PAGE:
Company: We'll Do It Live Productions, Winnipeg, MB
Venue: 4 - Alloway Hall (Manitoba Museum)
Guare’s work is strong enough that this production is worth seeing, despite the clumsiness and lack of nuance in many of the performances and directorial choices.
This production consists of four short plays by absurdist New York playwright John Guare, directed and performed by an ensemble of Winnipeg actors. Guare's scripts are complex, lovely, and sad; the program notes promise silliness and realism, cruelty and compassion.
Regrettably, most of this production was performed with the over-the-top, migraine-inducing chaotic intensity (and self-conscious performativity) of seventh-graders on the last day of school. Perhaps the cast was over-reacting to opening night nerves, but I left the theatre exhausted, feeling I'd been shouted at for an hour.
Much of this production felt forced and emotionally untrue. If the actors had dialed it down and played it straight, the surrealism and pathos in the script could have lifted off, emotionally engaging the audience, making us believe in this alternately-configured world, and letting it break our hearts. (Instead of our eardrums).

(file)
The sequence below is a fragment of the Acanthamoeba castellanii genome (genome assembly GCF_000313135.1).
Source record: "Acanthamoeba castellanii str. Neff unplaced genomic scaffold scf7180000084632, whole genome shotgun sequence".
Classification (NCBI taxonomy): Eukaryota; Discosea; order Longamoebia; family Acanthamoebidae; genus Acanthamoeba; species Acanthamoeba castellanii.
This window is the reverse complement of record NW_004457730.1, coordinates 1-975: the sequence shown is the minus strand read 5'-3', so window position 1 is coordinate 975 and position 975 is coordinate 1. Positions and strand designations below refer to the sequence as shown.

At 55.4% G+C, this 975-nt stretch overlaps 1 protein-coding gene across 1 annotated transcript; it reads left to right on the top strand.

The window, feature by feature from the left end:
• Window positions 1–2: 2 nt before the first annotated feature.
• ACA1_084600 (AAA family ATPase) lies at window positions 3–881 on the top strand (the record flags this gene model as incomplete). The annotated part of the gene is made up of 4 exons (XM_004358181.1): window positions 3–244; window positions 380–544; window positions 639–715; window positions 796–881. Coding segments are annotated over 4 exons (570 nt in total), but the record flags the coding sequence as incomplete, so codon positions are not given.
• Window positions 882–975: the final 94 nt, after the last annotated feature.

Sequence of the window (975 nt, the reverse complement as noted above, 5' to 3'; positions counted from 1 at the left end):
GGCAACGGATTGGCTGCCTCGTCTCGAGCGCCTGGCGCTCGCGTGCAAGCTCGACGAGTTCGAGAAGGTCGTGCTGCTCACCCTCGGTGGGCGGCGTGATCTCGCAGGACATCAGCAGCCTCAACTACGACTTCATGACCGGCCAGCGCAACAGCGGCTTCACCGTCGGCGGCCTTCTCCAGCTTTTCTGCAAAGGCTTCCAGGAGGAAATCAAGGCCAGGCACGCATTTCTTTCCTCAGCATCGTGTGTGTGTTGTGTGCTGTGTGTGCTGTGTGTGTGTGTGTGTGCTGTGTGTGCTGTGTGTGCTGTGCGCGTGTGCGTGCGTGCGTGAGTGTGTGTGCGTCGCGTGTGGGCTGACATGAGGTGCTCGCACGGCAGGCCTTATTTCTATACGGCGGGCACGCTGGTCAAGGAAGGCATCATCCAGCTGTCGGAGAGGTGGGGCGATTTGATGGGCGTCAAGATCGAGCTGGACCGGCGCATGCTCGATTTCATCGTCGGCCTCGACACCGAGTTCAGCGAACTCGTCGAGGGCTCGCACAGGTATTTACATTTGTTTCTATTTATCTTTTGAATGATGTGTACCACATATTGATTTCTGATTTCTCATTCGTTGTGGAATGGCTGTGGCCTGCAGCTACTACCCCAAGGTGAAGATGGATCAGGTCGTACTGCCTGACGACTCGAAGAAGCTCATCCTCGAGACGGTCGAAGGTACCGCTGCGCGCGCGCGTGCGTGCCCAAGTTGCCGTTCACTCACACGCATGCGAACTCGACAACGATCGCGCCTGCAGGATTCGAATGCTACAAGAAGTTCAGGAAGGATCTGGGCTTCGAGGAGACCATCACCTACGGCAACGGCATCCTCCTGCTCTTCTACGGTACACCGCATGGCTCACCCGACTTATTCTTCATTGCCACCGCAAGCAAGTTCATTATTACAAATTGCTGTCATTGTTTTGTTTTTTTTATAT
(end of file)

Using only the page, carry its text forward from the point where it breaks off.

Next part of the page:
There were some authentically compelling performances throughout the show. Curtis Moore achieved a quiet, affecting vulnerability as a lonely librarian whose lover has just been eaten by a stone lion. "New York Actor" offers up some delicious, hilarious, and intentionally despairing commentary on the world of theatre.
Guare's work is strong enough that this production is worth seeing, despite the clumsiness and lack of nuance in many of the performances and directorial choices.